Rob Trotter didn’t see the same obstacles that most hydroponic-loving cultivators do when he decided to start a commercial cannabis grow on his ranch in Eagle County, a few miles outside of the town of Gypsum. To be blunt, he can’t see much of anything these days: Trotter is 85 percent blind, having developed retinitis pigmentosa in his twenties; the degenerative eye disease damaged his retina, changing how it responds to light.
“I’m strangely aware of other things,” he says. “I have to focus on other senses. In this case, I think it’s a gift.”
His deteriorating eyesight didn’t stop Trotter from building a 27-year career in real estate, herding cattle, growing hay or raising a family — so how much harder could growing cannabis be? As I headed to his ranch in early October, right after ten inches of snow had fallen on the grow, I wondered if Rob’s optimism might have finally begun to wane.
Trotter and his wife, Linda, have been growing commercially for three years, always looking for new, carbon-free ways to improve their cannabis yields, stalk strength and potency. They now sell twelve commercial strains of flower as well as a variety of pre-filled vaporizer cartridges of CO2 hash oil and distillate. Although neither had any experience with the plant before Colorado legalized adult-use cannabis growing in 2012, they had other experience that came in handy. “We know this ranch — we’ve owned it for 25 years,” Linda says. “That’s the most important thing to know.”
The Trotters recently branded their grow Pot Zero, to recognize that it’s a sustainable, completely carbon-free cannabis cultivation. Taking advantage of natural water from a nearby creek, minerals that come down from the cliffs into that creek, cattle manure to fertilize the soil and an increase in ultraviolet rays at 8,200 feet, they’ve laid the foundation for one of the pot industry’s most unique production lines. Nematodes are added to the gypsum-filled water to combat pest larvae; hundreds of thousands of ladybugs are brought in to eat aphids and indigenous pholcidae (daddy long legs) fight off a number of other pot-eating bugs. Beetle kill — chewed debris left by beetles after they’ve gnawed on pine trees — is used to heat the shacks while the buds dry, and fans powered by a hydroelectric pump keep the frost away during growing season.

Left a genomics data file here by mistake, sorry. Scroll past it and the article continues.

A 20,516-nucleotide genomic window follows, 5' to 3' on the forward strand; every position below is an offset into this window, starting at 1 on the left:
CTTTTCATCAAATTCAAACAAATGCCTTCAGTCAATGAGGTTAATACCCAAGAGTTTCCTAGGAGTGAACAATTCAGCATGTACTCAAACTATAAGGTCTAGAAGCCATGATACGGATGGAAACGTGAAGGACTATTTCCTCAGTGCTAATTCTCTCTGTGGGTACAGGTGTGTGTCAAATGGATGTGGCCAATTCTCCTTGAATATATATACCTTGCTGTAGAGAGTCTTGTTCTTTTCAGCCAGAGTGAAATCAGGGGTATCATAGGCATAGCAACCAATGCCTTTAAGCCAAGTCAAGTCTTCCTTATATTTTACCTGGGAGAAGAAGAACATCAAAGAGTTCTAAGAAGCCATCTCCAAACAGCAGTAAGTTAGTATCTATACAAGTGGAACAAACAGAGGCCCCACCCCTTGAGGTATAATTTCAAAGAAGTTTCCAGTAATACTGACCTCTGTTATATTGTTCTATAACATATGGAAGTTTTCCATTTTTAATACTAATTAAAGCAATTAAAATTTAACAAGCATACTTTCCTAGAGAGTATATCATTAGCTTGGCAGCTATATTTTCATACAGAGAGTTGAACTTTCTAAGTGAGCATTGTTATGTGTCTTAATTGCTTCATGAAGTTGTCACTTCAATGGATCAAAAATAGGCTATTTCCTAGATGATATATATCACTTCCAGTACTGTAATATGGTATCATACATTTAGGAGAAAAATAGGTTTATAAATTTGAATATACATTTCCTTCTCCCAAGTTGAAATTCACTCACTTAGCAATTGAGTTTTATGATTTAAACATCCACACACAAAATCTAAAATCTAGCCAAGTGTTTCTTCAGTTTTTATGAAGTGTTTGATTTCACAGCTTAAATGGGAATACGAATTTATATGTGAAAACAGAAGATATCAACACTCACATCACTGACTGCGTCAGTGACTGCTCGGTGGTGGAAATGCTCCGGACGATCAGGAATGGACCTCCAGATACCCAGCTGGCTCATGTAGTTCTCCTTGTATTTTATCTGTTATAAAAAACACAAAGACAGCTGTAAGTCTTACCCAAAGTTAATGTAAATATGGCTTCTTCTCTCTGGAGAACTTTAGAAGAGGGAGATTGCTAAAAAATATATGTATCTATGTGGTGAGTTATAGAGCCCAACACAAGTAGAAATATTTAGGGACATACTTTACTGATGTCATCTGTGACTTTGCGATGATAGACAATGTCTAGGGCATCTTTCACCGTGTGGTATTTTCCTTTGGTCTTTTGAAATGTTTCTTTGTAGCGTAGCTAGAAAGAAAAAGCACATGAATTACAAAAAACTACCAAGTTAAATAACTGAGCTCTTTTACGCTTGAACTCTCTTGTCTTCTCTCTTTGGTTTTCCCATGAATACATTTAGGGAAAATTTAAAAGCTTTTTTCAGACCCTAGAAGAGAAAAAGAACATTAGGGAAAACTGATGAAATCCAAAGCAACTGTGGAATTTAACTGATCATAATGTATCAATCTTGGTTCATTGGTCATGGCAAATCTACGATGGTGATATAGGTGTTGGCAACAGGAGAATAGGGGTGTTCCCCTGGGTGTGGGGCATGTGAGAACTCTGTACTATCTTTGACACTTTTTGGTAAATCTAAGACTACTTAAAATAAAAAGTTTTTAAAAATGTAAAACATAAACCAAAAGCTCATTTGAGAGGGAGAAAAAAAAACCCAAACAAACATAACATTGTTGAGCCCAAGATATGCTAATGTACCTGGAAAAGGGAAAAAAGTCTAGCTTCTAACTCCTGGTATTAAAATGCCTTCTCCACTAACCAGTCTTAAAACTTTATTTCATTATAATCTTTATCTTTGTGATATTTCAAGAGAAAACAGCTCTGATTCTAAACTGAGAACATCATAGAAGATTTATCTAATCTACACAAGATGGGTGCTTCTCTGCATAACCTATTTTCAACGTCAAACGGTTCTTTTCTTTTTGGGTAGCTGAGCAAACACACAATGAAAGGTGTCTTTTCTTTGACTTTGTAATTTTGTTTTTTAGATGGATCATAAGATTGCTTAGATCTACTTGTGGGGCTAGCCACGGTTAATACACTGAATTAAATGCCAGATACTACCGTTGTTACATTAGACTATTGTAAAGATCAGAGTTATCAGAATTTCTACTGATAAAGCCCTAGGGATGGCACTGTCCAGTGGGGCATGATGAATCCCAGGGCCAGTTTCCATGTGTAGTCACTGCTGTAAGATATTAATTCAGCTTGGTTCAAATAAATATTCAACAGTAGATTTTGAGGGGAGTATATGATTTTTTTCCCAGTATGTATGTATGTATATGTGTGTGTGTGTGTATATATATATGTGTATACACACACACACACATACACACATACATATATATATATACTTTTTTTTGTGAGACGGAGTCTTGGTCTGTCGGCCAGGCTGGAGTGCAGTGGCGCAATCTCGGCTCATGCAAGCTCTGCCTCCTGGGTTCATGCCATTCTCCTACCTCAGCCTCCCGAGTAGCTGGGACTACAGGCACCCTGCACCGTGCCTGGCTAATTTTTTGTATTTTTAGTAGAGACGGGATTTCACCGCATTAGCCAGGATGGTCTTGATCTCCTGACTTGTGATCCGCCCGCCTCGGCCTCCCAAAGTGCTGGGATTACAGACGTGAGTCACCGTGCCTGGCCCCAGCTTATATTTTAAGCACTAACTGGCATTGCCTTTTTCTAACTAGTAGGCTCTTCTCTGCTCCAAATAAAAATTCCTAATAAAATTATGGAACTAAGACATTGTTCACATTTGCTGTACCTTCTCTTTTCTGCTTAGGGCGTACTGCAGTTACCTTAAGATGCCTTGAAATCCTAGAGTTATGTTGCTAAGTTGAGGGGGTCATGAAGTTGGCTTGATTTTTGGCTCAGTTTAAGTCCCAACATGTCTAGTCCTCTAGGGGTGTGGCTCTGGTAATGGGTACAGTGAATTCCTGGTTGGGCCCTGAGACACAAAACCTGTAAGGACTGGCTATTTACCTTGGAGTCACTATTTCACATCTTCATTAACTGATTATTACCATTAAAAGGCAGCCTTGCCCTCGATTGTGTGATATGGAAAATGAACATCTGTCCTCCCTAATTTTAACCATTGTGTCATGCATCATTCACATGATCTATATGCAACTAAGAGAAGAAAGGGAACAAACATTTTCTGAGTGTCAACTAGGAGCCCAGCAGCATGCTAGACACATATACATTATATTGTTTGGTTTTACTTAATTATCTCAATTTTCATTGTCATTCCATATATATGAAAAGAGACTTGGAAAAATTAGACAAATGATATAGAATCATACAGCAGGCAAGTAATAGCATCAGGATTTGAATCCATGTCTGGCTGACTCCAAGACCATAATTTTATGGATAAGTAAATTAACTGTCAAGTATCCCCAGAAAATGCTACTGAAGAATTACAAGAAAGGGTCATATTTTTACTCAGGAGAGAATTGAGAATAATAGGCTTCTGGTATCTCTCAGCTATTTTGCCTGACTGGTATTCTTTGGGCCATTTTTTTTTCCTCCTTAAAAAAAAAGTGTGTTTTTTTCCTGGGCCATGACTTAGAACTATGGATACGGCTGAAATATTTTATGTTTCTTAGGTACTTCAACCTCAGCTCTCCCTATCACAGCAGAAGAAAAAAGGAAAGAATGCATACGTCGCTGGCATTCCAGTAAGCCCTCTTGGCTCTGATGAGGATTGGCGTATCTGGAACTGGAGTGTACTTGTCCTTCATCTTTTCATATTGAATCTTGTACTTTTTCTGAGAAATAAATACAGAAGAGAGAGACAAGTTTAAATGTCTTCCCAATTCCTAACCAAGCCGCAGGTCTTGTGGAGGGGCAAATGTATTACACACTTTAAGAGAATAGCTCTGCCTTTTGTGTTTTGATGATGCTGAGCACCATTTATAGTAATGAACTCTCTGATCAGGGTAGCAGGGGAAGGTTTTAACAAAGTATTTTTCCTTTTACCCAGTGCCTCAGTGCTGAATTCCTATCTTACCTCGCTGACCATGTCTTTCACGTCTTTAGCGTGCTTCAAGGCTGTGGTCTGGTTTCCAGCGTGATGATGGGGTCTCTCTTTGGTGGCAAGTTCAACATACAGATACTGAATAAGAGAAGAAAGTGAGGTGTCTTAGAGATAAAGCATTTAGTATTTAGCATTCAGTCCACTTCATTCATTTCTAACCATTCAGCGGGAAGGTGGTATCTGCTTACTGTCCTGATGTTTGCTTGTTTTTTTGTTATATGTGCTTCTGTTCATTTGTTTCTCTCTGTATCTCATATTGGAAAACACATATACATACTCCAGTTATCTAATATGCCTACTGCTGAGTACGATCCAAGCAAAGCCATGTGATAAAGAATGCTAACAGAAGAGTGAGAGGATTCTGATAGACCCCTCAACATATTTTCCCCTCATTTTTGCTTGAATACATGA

“I was inside a home grow, and I noticed all of the fans, lights and heating, and I couldn’t help but think, ‘God, that’s a lot of energy. Why isn’t this farmed outside?’” Rob says. “We’re not allowed to use the word ‘organic’ here, because that word is federally regulated. But we’re more than organic. We’re bio-dynamic.” In fact, the Trotters have been living off the grid for 24 years, thanks to the hydroelectric power from the same stream they use to water their plants; Linda credits Rob’s long studies of local water rights with helping fuel their sustainable status.
“He’s a natural farmer and a real MacGyver,” Linda says of her husband. “He’s the optimist, and I see the numbers.” They’ve worked together to determine the right strains for the elevation and the proper way to germinate them. Partnering with The Bank, a strain breeder that has supplied The Clinic with many of its award-winning strains, they’ve figured out how to make cannabis work in harmony with the mountain climate, not against it.
“Even without my eyesight issue, I’m one giant obstacle. But in all seriousness, I think it’s helped,” Rob says as he brushes snow from his favorite high-CBD strain, Lucy. “I can’t see faces, read books or drive, but I’ve got a big nose, and I use it.”